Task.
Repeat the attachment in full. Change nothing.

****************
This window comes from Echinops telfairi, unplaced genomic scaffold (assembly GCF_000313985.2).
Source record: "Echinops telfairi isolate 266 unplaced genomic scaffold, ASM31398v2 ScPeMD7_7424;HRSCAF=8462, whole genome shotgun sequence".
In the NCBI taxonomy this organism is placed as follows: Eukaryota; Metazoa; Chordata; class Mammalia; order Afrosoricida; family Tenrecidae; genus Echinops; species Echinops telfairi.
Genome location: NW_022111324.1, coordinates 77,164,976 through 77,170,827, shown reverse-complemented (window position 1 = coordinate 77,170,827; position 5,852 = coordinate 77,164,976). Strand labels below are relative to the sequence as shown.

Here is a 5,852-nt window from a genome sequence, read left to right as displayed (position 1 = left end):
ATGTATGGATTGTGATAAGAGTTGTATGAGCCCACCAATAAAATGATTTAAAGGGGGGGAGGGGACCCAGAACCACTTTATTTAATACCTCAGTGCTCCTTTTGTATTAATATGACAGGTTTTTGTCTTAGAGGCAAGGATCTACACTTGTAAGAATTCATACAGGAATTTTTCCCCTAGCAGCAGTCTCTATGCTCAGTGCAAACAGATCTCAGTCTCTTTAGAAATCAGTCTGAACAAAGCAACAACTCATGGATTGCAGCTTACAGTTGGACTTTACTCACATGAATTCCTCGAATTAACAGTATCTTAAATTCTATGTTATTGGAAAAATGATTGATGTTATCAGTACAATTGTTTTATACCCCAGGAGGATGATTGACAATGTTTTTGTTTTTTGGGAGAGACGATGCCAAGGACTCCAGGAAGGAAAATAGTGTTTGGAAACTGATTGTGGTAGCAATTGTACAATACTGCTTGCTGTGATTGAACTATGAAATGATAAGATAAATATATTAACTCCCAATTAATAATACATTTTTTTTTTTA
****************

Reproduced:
This window comes from Echinops telfairi, unplaced genomic scaffold (assembly GCF_000313985.2).
Source record: "Echinops telfairi isolate 266 unplaced genomic scaffold, ASM31398v2 ScPeMD7_7424;HRSCAF=8462, whole genome shotgun sequence".
In the NCBI taxonomy this organism is placed as follows: Eukaryota; Metazoa; Chordata; class Mammalia; order Afrosoricida; family Tenrecidae; genus Echinops; species Echinops telfairi.
Genome location: NW_022111324.1, coordinates 77,164,976 through 77,170,827, shown reverse-complemented (window position 1 = coordinate 77,170,827; position 5,852 = coordinate 77,164,976). Strand labels below are relative to the sequence as shown.

Here is a 5,852-nt window from a genome sequence, read left to right as displayed (position 1 = left end):
ATGTATGGATTGTGATAAGAGTTGTATGAGCCCACCAATAAAATGATTTAAAGGGGGGGAGGGGACCCAGAACCACTTTATTTAATACCTCAGTGCTCCTTTTGTATTAATATGACAGGTTTTTGTCTTAGAGGCAAGGATCTACACTTGTAAGAATTCATACAGGAATTTTTCCCCTAGCAGCAGTCTCTATGCTCAGTGCAAACAGATCTCAGTCTCTTTAGAAATCAGTCTGAACAAAGCAACAACTCATGGATTGCAGCTTACAGTTGGACTTTACTCACATGAATTCCTCGAATTAACAGTATCTTAAATTCTATGTTATTGGAAAAATGATTGATGTTATCAGTACAATTGTTTTATACCCCAGGAGGATGATTGACAATGTTTTTGTTTTTTGGGAGAGACGATGCCAAGGACTCCAGGAAGGAAAATAGTGTTTGGAAACTGATTGTGGTAGCAATTGTACAATACTGCTTGCTGTGATTGAACTATGAAATGATAAGATAAATATATTAACTCCCAATTAATAATACATTTTTTTTTTTA